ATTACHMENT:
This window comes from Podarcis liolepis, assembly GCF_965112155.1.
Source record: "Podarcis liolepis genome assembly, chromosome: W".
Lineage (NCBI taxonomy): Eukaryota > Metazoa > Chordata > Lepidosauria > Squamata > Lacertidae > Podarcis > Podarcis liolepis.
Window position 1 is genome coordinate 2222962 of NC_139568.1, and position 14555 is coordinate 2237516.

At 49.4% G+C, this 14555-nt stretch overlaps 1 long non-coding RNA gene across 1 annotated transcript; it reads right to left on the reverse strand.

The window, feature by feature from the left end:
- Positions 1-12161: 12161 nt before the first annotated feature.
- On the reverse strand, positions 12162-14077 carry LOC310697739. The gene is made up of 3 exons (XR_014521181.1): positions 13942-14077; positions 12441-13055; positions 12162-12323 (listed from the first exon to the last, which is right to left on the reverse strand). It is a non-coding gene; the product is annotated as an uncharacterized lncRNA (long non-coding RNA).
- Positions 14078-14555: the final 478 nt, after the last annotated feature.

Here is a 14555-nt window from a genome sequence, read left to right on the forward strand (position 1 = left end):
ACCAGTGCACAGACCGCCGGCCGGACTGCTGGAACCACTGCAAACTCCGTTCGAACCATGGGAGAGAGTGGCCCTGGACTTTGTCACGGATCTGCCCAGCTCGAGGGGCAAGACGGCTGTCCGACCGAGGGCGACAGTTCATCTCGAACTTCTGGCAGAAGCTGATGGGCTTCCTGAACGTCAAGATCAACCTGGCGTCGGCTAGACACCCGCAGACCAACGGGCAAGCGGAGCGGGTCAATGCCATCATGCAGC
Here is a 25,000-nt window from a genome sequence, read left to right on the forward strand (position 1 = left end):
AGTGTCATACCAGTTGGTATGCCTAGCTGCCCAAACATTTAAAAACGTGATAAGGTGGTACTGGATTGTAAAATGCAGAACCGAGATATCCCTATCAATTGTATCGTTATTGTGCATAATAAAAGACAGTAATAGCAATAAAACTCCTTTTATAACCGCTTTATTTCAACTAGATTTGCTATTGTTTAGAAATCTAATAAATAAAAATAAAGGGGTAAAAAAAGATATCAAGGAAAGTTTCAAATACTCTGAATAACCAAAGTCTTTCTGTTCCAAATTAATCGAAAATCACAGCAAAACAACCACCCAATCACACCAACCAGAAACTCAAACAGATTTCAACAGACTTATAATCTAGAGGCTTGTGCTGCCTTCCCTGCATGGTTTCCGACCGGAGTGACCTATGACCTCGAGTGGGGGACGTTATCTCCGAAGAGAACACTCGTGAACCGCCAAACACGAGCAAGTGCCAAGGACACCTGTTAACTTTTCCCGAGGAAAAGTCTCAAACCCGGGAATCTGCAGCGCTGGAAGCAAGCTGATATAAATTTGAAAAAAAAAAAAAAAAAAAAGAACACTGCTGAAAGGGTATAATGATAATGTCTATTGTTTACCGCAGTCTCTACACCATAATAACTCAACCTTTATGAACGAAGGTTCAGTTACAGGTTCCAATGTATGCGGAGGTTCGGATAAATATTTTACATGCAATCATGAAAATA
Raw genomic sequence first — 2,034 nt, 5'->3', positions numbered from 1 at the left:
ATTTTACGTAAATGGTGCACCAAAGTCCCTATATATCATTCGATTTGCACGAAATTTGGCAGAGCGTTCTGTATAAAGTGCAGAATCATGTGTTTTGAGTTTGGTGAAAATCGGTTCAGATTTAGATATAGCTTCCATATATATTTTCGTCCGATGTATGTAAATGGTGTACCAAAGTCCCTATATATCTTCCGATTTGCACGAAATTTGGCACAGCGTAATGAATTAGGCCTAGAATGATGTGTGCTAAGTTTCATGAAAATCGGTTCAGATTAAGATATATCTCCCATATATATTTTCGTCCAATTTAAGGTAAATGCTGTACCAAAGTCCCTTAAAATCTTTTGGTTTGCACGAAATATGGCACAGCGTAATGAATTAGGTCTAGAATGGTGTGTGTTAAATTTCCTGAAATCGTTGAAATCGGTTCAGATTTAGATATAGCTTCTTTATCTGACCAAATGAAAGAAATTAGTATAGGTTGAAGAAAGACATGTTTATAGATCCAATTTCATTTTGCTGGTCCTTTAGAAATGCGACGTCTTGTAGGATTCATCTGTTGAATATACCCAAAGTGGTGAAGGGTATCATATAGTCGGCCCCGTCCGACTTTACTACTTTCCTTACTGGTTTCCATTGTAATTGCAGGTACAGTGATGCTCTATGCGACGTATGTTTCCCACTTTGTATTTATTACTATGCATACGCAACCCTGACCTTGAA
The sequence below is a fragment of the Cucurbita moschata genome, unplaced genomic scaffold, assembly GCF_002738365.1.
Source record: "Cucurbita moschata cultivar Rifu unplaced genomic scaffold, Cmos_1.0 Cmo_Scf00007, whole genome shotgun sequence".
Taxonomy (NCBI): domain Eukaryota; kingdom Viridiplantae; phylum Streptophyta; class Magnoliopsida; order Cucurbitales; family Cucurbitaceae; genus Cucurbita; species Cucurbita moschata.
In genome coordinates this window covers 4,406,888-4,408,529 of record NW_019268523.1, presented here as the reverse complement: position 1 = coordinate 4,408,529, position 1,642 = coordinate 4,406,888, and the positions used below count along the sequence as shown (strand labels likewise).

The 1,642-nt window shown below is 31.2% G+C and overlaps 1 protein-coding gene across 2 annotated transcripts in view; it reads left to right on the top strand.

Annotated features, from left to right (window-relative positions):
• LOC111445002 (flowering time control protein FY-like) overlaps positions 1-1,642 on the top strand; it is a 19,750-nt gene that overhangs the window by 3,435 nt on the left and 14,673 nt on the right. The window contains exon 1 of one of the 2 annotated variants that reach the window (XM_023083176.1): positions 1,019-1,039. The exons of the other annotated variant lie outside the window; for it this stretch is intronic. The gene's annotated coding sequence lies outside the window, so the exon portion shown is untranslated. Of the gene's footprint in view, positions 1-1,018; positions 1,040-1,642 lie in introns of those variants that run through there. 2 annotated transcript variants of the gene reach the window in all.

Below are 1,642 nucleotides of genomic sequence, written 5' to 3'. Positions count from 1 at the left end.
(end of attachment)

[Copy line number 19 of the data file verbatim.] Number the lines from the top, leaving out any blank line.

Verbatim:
In genome coordinates this window covers 4,406,888-4,408,529 of record NW_019268523.1, presented here as the reverse complement: position 1 = coordinate 4,408,529, position 1,642 = coordinate 4,406,888, and the positions used below count along the sequence as shown (strand labels likewise).